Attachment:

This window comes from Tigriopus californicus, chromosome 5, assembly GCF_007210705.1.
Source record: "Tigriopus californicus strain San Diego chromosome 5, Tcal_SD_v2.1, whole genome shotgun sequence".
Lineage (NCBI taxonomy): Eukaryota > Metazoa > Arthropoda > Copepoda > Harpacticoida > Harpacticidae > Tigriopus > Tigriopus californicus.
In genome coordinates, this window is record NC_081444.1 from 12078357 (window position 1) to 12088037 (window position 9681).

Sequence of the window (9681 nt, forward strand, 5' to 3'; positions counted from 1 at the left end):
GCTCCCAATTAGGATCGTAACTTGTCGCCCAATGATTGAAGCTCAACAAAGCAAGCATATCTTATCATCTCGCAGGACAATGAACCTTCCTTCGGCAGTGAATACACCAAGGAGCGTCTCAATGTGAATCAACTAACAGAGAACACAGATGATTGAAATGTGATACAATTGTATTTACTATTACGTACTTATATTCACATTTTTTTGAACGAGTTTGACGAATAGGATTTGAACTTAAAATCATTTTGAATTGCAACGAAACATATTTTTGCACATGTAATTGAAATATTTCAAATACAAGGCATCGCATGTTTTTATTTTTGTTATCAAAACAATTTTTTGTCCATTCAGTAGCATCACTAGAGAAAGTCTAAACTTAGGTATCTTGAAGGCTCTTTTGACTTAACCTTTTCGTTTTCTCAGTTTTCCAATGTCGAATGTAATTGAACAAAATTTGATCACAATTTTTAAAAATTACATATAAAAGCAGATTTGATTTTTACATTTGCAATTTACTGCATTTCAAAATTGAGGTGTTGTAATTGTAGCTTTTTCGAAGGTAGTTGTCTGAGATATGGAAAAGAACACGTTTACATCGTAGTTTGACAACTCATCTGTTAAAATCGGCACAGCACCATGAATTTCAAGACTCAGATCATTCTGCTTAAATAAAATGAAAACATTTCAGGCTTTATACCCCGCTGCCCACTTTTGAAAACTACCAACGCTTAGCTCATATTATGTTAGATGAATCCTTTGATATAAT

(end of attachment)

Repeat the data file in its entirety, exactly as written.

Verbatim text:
This window comes from Tigriopus californicus, chromosome 5, assembly GCF_007210705.1.
Source record: "Tigriopus californicus strain San Diego chromosome 5, Tcal_SD_v2.1, whole genome shotgun sequence".
Lineage (NCBI taxonomy): Eukaryota > Metazoa > Arthropoda > Copepoda > Harpacticoida > Harpacticidae > Tigriopus > Tigriopus californicus.
In genome coordinates, this window is record NC_081444.1 from 12078357 (window position 1) to 12088037 (window position 9681).

Sequence of the window (9681 nt, forward strand, 5' to 3'; positions counted from 1 at the left end):
GCTCCCAATTAGGATCGTAACTTGTCGCCCAATGATTGAAGCTCAACAAAGCAAGCATATCTTATCATCTCGCAGGACAATGAACCTTCCTTCGGCAGTGAATACACCAAGGAGCGTCTCAATGTGAATCAACTAACAGAGAACACAGATGATTGAAATGTGATACAATTGTATTTACTATTACGTACTTATATTCACATTTTTTTGAACGAGTTTGACGAATAGGATTTGAACTTAAAATCATTTTGAATTGCAACGAAACATATTTTTGCACATGTAATTGAAATATTTCAAATACAAGGCATCGCATGTTTTTATTTTTGTTATCAAAACAATTTTTTGTCCATTCAGTAGCATCACTAGAGAAAGTCTAAACTTAGGTATCTTGAAGGCTCTTTTGACTTAACCTTTTCGTTTTCTCAGTTTTCCAATGTCGAATGTAATTGAACAAAATTTGATCACAATTTTTAAAAATTACATATAAAAGCAGATTTGATTTTTACATTTGCAATTTACTGCATTTCAAAATTGAGGTGTTGTAATTGTAGCTTTTTCGAAGGTAGTTGTCTGAGATATGGAAAAGAACACGTTTACATCGTAGTTTGACAACTCATCTGTTAAAATCGGCACAGCACCATGAATTTCAAGACTCAGATCATTCTGCTTAAATAAAATGAAAACATTTCAGGCTTTATACCCCGCTGCCCACTTTTGAAAACTACCAACGCTTAGCTCATATTATGTTAGATGAATCCTTTGATATAAT